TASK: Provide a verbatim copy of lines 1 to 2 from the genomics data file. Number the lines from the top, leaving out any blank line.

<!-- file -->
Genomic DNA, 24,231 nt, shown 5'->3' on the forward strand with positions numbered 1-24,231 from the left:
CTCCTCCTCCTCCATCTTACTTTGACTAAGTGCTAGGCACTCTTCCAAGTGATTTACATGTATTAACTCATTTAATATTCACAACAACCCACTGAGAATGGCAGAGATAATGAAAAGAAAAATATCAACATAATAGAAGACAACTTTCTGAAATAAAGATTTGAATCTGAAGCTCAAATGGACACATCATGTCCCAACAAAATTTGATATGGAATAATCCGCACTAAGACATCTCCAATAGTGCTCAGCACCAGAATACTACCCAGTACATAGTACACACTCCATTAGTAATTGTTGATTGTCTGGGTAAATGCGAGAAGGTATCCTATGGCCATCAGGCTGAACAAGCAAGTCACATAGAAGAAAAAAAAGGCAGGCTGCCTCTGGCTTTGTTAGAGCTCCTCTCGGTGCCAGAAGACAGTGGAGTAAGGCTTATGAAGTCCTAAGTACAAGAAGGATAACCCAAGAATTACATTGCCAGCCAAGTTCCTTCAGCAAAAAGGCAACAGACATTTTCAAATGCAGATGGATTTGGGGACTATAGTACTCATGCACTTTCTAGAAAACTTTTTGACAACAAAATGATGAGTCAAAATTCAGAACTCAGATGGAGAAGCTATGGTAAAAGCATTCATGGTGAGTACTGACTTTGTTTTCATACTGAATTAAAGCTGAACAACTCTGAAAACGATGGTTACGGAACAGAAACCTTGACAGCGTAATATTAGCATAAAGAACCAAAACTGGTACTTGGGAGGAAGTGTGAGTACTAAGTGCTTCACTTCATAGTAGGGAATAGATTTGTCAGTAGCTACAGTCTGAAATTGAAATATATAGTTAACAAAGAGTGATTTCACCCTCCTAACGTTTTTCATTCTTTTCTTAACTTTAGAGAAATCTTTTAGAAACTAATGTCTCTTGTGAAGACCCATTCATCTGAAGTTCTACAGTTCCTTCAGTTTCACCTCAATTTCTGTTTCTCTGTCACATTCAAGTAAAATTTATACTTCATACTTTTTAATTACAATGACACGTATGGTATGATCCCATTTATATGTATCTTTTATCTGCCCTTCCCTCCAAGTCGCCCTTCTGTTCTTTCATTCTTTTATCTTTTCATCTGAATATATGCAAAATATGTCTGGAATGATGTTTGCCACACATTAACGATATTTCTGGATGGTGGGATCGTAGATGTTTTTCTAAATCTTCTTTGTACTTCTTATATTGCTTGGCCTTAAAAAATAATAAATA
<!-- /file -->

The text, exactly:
Genomic DNA, 24,231 nt, shown 5'->3' on the forward strand with positions numbered 1-24,231 from the left:
CTCCTCCTCCTCCATCTTACTTTGACTAAGTGCTAGGCACTCTTCCAAGTGATTTACATGTATTAACTCATTTAATATTCACAACAACCCACTGAGAATGGCAGAGATAATGAAAAGAAAAATATCAACATAATAGAAGACAACTTTCTGAAATAAAGATTTGAATCTGAAGCTCAAATGGACACATCATGTCCCAACAAAATTTGATATGGAATAATCCGCACTAAGACATCTCCAATAGTGCTCAGCACCAGAATACTACCCAGTACATAGTACACACTCCATTAGTAATTGTTGATTGTCTGGGTAAATGCGAGAAGGTATCCTATGGCCATCAGGCTGAACAAGCAAGTCACATAGAAGAAAAAAAAGGCAGGCTGCCTCTGGCTTTGTTAGAGCTCCTCTCGGTGCCAGAAGACAGTGGAGTAAGGCTTATGAAGTCCTAAGTACAAGAAGGATAACCCAAGAATTACATTGCCAGCCAAGTTCCTTCAGCAAAAAGGCAACAGACATTTTCAAATGCAGATGGATTTGGGGACTATAGTACTCATGCACTTTCTAGAAAACTTTTTGACAACAAAATGATGAGTCAAAATTCAGAACTCAGATGGAGAAGCTATGGTAAAAGCATTCATGGTGAGTACTGACTTTGTTTTCATACTGAATTAAAGCTGAACAACTCTGAAAACGATGGTTACGGAACAGAAACCTTGACAGCGTAATATTAGCATAAAGAACCAAAACTGGTACTTGGGAGGAAGTGTGAGTACTAAGTGCTTCACTTCATAGTAGGGAATAGATTTGTCAGTAGCTACAGTCTGAAATTGAAATATATAGTTAACAAAGAGTGATTTCACCCTCCTAACGTTTTTCATTCTTTTCTTAACTTTAGAGAAATCTTTTAGAAACTAATGTCTCTTGTGAAGACCCATTCATCTGAAGTTCTACAGTTCCTTCAGTTTCACCTCAATTTCTGTTTCTCTGTCACATTCAAGTAAAATTTATACTTCATACTTTTTAATTACAATGACACGTATGGTATGATCCCATTTATATGTATCTTTTATCTGCCCTTCCCTCCAAGTCGCCCTTCTGTTCTTTCATTCTTTTATCTTTTCATCTGAATATATGCAAAATATGTCTGGAATGATGTTTGCCACACATTAACGATATTTCTGGATGGTGGGATCGTAGATGTTTTTCTAAATCTTCTTTGTACTTCTTATATTGCTTGGCCTTAAAAAATAATAAATA